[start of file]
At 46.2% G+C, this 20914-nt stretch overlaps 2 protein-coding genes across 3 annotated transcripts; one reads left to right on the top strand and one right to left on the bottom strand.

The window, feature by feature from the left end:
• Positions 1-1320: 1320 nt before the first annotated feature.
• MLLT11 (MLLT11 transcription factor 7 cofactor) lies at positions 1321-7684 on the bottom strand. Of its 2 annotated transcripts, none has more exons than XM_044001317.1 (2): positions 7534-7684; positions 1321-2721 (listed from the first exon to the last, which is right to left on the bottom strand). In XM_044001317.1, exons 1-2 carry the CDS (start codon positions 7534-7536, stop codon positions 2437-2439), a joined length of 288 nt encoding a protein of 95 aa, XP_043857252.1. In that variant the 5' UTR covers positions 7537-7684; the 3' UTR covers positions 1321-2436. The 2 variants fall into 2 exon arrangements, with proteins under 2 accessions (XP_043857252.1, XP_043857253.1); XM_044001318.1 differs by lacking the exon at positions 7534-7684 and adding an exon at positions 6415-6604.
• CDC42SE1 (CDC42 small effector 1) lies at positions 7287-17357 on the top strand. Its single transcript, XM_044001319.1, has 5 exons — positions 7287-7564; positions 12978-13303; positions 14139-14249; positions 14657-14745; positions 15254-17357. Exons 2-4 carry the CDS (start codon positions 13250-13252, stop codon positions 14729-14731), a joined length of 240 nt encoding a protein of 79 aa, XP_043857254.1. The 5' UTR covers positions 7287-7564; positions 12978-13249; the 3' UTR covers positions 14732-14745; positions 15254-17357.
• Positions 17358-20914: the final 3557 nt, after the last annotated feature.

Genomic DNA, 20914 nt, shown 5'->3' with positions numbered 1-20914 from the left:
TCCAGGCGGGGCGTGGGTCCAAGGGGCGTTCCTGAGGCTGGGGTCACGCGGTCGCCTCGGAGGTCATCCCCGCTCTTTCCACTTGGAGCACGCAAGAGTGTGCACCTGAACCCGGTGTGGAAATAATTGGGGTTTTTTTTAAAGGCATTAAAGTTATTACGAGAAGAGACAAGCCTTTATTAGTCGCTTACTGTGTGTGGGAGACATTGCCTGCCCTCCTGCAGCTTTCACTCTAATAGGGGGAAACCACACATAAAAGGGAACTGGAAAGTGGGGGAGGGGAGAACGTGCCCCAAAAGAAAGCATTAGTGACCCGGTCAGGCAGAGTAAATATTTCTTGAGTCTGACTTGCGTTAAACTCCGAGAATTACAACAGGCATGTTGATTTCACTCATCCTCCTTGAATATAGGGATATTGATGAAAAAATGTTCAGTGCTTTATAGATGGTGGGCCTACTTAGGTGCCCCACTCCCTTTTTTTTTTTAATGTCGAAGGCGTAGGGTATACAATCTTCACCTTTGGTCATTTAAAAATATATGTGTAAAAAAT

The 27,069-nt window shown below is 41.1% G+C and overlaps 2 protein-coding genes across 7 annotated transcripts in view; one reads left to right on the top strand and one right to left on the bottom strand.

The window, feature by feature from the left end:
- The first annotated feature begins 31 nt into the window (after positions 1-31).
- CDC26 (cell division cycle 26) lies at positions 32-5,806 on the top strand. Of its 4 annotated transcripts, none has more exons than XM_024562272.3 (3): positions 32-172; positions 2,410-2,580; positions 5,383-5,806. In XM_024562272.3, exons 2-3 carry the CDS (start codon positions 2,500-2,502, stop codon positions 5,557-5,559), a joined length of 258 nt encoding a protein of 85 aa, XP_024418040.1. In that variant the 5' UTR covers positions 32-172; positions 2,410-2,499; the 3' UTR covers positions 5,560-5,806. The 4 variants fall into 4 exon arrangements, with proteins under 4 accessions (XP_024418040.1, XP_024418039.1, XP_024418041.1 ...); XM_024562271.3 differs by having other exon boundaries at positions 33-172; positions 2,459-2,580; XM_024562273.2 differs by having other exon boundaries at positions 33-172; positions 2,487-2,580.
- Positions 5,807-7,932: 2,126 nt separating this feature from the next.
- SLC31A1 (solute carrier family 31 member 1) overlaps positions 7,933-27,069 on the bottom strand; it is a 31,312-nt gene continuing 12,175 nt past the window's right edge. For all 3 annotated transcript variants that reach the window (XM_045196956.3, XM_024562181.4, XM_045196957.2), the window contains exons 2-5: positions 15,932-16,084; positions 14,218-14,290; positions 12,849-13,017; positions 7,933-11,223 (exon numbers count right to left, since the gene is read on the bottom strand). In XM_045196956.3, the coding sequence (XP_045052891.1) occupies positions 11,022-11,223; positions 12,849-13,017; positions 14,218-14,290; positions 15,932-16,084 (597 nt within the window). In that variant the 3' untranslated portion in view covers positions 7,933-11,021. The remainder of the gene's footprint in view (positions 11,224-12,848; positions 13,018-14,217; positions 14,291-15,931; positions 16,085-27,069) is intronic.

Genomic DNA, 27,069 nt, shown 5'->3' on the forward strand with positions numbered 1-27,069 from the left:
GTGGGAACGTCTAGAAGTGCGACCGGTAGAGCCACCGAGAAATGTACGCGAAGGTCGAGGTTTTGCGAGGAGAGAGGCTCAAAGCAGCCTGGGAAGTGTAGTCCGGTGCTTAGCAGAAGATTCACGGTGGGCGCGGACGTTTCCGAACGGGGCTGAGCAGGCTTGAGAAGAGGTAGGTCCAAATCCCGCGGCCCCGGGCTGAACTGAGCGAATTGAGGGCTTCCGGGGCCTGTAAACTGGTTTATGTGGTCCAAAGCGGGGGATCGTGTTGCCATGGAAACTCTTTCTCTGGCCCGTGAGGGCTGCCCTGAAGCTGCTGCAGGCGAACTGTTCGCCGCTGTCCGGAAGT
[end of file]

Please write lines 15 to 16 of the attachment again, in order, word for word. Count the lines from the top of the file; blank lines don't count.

Genomic DNA, 27,069 nt, shown 5'->3' on the forward strand with positions numbered 1-27,069 from the left:
GTGGGAACGTCTAGAAGTGCGACCGGTAGAGCCACCGAGAAATGTACGCGAAGGTCGAGGTTTTGCGAGGAGAGAGGCTCAAAGCAGCCTGGGAAGTGTAGTCCGGTGCTTAGCAGAAGATTCACGGTGGGCGCGGACGTTTCCGAACGGGGCTGAGCAGGCTTGAGAAGAGGTAGGTCCAAATCCCGCGGCCCCGGGCTGAACTGAGCGAATTGAGGGCTTCCGGGGCCTGTAAACTGGTTTATGTGGTCCAAAGCGGGGGATCGTGTTGCCATGGAAACTCTTTCTCTGGCCCGTGAGGGCTGCCCTGAAGCTGCTGCAGGCGAACTGTTCGCCGCTGTCCGGAAGT